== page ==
What it means: The child can identify emotions like “happy,” “sad,” and “angry” on faces and photos of faces.
The ABA Approach:
We start with non-identical matching of emotions in pictures. This means that we show the child two pictures down of the same person. In one picture the person is happy, in the other they are sad. Then we give them one other picture of a different model who looks happy. We tell the child to “put with same.” If the child matches with the wrong card we have two options:
- I show the child what the correct match would look like
- I move the sad card further away to set the child up for success.
Once they have mastered this, we move on to receptive labeling of emotions. This means we put those same two cards out on the table (one happy and one sad) but this time I say “touch happy.” And we continue to grow from there.
The Benchmark: Show an awareness of changes that occur in the environment
What it means: The child is aware of sudden change - such as a person calling their name.
The ABA Approach:
I would start by teaching reference joint attention. This means I point to something in the room and say “look over there.” I may help the child to follow where I am pointing with their eyes and head. Once they are following my finger, then I work toward saying “wow look” but I only move my face and eyes. I may even have other adults in the room so that they can model following my gaze with their own gaze.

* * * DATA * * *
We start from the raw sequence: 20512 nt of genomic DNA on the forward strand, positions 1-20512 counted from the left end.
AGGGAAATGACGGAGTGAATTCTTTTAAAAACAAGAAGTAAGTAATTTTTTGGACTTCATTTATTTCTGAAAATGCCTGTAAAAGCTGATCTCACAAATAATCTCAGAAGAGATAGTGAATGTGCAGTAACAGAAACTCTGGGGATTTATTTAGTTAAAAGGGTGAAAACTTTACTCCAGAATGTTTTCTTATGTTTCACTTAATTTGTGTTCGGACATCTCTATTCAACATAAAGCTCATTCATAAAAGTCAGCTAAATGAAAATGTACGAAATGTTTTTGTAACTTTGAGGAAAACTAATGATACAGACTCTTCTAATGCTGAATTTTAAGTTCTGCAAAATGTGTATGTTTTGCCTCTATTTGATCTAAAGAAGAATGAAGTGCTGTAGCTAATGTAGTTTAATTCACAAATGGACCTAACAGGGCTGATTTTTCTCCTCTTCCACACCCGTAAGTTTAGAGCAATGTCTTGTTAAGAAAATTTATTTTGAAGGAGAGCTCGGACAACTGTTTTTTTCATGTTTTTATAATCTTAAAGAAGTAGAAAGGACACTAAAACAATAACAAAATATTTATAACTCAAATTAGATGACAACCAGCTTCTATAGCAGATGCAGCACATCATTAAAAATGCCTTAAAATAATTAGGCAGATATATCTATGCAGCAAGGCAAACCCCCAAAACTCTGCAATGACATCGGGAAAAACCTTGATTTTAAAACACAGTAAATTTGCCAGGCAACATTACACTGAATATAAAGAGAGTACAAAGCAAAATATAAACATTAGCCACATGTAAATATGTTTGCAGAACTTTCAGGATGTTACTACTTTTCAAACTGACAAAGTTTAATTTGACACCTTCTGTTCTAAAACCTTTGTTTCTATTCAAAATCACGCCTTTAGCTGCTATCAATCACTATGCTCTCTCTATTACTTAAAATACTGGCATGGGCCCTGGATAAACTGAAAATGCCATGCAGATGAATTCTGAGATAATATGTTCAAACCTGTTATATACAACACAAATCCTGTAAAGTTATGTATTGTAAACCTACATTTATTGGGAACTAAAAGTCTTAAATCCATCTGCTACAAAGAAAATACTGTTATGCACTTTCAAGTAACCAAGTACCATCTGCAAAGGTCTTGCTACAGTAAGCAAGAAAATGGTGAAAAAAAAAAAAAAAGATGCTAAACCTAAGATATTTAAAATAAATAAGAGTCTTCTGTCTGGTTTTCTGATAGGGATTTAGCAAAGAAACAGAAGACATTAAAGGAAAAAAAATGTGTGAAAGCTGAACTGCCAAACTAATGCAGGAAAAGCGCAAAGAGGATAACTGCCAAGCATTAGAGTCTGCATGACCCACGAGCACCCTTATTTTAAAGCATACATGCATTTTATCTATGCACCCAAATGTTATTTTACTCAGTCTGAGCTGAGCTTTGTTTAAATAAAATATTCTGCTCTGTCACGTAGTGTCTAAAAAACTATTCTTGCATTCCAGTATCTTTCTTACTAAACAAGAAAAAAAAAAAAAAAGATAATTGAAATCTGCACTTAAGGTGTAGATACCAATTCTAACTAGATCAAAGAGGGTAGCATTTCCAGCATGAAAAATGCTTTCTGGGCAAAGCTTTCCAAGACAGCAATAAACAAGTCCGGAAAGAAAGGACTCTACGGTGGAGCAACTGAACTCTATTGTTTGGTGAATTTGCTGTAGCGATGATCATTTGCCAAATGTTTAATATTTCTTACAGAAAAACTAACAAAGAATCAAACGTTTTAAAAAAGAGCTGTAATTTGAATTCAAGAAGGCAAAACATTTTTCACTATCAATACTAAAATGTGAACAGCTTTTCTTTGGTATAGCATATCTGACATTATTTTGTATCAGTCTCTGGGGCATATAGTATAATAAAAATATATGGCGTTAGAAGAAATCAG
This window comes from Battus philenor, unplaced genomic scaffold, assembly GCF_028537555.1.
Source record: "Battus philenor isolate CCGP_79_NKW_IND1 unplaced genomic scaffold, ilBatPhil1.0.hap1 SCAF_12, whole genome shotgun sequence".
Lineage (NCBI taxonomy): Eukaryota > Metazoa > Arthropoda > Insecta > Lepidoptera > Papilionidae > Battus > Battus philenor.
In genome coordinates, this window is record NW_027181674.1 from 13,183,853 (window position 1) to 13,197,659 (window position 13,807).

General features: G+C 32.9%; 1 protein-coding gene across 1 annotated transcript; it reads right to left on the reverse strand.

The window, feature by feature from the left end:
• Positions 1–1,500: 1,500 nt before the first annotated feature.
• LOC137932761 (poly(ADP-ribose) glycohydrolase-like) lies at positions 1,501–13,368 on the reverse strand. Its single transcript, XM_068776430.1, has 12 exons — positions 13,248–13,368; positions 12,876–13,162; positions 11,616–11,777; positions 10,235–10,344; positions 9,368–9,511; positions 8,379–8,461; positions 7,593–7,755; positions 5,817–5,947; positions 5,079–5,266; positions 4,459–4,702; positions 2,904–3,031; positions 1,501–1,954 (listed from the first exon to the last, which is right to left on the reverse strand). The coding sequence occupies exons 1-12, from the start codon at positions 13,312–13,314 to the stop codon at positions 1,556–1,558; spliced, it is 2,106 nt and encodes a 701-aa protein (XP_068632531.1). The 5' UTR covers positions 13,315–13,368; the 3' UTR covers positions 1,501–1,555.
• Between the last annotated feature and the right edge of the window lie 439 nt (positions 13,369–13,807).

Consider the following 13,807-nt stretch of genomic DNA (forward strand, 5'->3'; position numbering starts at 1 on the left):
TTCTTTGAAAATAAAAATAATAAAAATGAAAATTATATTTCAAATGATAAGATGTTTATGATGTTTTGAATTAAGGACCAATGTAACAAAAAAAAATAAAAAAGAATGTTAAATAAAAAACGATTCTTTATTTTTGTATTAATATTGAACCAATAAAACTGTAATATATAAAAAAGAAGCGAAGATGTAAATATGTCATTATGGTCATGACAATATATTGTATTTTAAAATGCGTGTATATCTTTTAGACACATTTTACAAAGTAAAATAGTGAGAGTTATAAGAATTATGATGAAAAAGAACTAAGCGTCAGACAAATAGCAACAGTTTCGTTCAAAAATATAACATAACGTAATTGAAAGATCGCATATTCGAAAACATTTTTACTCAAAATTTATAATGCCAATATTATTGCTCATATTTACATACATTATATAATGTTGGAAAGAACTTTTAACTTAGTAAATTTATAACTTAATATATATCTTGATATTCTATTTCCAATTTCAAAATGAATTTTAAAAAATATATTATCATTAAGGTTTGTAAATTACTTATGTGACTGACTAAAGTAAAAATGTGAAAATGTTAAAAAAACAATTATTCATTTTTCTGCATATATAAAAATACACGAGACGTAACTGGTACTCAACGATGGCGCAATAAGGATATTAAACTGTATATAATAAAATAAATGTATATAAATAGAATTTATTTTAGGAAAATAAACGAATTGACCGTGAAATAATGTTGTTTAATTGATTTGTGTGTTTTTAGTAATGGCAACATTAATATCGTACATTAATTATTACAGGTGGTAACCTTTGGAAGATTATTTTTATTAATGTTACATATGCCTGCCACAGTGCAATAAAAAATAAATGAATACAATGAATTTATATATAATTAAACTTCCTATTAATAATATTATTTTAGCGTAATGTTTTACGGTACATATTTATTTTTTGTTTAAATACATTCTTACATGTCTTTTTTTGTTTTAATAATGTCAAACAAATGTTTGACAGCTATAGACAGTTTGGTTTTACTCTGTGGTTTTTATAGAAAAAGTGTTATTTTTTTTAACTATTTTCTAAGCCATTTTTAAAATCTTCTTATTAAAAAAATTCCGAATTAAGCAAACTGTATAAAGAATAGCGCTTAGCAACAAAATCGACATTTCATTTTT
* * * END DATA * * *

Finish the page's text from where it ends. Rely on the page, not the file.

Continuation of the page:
It’s important at this point to note that we must point at something motivation. For example, if the child likes balloons we might have a balloon “over there.” When the child responds in an appropriate way to the prompts, we give them access to the balloon. Access to the balloon reinforces the behavior.
The goal is for the child to respond to changes in the environment, not just objects in the environment. So we would set the environment up to have a change occur.
For example, I set the child up with his toys with no distractions. Then I have another staff member walk in the room to ring a bell. I model and help gently position the child’s head to respond to the bell by looking at it. We start by ringing the bell close to them and begin to move further away. We accept slight head turns before we start expecting the child to turn their full body around to look at the bell. A bell is just one example because some children are sensitive to noise. But we can introduce a variety of sounds to work toward a response to their own name. Please note we usually start with motivating sounds - such as the sound of a toy this child likes.
Prepare your child for Preschool, PreK, and Kindergarten.
Academic Achievers - a program designed by Board Certified Behavior Analyst and Early Educator - derives from the principles of Applied Behavior Analysis and the Common Core. We work with children who may not be ready to attend a traditional Daycare, Preschool, or Kindergarten classroom. Read More.
Co-Author and Contributor Leighna Fischer, BCBA: Leighna Fischer is a Board Certified Behavior Analyst and the Director of Behavior Analysis at Autism Family Center. Leighna has been working with individuals on the spectrum for over 10 years. She considers herself a Radical Behaviorist and a Chicago Bears enthusiast.